But let us go on.
It's very difficult, if you're trying to remember what happened five years ago, to keep one night straight from another. I mean, let's be fair to the veterans. They were there. They think they were exposed.
And we have the event I just described that we know, because we have the benefit of the tapes from the AWACS, happened on the night of the 19th -- the loud noise. But there was also an incident the very next night -- the 20th and early morning hours of the 21st -- where three SCUD missiles were fired at Dhahran.
You'll remember that Dhahran was the port that's about 90 miles south of Al Jubayl.
They were fired by the Iraqis. They were detected. Once again, the air raid siren went off. Once again, individuals got into MOPP. Once again, no chemical alarms went off.
Well, what happened? Suddenly, there were some high-altitude explosions. This was closer to midnight than 3:30 in the morning, as the previous incident. And there is a report of more than one explosion.
What we know now is that two SCUDs were fired at nearly the same time, and the third SCUD was fired seven minutes later. Five Patriot missiles were fired altogether, to intercept these SCUDs.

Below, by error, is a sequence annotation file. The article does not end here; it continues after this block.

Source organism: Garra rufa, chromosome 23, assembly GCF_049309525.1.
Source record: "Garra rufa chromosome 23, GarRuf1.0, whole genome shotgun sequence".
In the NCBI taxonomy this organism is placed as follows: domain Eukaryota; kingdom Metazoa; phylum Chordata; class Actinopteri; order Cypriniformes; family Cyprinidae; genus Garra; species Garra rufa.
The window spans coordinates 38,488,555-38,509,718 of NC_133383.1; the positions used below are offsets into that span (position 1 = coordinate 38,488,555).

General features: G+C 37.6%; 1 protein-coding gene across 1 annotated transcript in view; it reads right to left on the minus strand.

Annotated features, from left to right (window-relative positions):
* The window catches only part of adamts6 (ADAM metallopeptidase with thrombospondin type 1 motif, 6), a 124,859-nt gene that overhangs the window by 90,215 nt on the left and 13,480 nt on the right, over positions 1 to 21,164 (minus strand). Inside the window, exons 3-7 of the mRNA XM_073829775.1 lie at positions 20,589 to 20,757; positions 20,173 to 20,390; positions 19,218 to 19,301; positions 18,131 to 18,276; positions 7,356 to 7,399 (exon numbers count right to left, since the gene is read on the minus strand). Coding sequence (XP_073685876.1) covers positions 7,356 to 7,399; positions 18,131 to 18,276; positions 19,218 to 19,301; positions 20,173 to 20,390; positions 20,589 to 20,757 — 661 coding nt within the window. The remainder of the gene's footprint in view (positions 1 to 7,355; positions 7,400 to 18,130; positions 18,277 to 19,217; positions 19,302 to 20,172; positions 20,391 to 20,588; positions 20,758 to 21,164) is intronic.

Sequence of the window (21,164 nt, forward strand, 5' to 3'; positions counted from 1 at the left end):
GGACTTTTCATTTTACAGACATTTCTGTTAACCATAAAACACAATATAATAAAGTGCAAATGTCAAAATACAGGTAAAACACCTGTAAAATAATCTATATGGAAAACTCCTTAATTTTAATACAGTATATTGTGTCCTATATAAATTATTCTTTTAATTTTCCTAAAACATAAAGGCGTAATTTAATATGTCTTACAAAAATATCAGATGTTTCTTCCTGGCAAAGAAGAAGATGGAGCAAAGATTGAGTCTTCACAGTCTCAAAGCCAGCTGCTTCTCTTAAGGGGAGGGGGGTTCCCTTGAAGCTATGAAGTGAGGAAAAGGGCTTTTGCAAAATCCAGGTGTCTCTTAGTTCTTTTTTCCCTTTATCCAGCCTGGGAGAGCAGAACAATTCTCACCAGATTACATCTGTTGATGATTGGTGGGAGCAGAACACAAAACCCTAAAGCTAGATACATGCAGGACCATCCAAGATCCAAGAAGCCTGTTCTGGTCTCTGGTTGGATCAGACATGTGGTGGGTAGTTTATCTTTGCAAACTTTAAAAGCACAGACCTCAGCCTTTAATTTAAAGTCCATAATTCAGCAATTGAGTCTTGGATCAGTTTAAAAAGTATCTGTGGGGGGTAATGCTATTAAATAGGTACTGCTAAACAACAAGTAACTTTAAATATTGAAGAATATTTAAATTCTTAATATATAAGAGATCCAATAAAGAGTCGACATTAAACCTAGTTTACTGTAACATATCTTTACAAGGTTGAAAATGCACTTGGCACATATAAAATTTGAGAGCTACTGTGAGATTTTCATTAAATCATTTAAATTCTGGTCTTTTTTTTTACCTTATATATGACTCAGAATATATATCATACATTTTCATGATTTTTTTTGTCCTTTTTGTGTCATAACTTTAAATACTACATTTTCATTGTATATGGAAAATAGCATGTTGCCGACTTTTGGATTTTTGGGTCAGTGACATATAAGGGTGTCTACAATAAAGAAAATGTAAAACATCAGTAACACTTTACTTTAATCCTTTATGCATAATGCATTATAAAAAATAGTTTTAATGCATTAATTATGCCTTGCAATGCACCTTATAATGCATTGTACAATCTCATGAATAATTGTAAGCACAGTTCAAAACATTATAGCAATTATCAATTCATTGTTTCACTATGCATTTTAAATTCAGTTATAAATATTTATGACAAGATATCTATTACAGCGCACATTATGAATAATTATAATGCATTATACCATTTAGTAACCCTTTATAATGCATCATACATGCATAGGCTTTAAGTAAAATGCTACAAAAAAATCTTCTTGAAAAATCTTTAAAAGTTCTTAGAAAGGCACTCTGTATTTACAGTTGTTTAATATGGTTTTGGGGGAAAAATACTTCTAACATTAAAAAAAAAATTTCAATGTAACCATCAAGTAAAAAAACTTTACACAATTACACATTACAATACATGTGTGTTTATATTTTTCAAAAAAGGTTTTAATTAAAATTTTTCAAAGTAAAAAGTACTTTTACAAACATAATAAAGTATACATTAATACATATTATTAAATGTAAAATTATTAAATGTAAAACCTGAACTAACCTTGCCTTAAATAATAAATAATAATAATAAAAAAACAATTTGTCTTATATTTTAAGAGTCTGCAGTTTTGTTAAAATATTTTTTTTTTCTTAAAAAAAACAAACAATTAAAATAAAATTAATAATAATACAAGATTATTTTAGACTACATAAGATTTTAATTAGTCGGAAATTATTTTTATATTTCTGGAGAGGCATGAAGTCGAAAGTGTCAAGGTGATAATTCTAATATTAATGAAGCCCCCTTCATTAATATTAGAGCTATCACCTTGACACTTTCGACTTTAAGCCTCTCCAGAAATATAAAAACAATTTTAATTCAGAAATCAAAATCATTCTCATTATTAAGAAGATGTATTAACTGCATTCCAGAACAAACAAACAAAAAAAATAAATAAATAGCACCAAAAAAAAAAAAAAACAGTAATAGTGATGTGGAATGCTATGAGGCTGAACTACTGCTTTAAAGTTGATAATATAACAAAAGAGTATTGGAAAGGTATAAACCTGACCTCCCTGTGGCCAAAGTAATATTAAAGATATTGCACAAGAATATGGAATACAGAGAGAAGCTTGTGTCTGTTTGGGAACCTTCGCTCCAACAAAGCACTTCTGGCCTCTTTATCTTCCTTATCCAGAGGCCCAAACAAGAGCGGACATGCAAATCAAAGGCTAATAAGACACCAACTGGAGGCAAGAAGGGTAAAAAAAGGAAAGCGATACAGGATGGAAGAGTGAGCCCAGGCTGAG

We believe that one SCUD was destroyed at high altitude over Al Jubayl and that another one was destroyed to the southeast of Al Jubayl. But the impact of these SCUDs was never located then and we don't know now where it may have happened. I would tell you that if a Patriot missile was close enough -- and remember that Patriots were not designed to shoot down SCUDs, but we were using them with some degree of success against the incoming SCUDs.
But if it was close enough so that its warhead detonated the warhead of the SCUD missile, which sort of varied from 600 kilograms of high explosive to 1,000, you could have had the entire missile as well as the remnants of the Patriot vaporized by this.
We do know that SCUDs are fueled with fuming nitric acid and kerosene. The veterans later reported receiving a mist and they said it burned their arms and their exposed body parts, so they decontaminated, showered. We can't explain the origins of that mist, but it is possible that it could be remnants in terms of droplets of that residual or spent fuel from the nitric acid that is one of the propellants that could have caused the burning sensation they described.
For the reasons I indicated--that is not chemical warfare alarms went off, there were no positive 256 kit detections on that evening, no reports in logs--our assessment is that it is unlikely that on the evening of January 20-21 that there was an exposure to chemical warfare agent.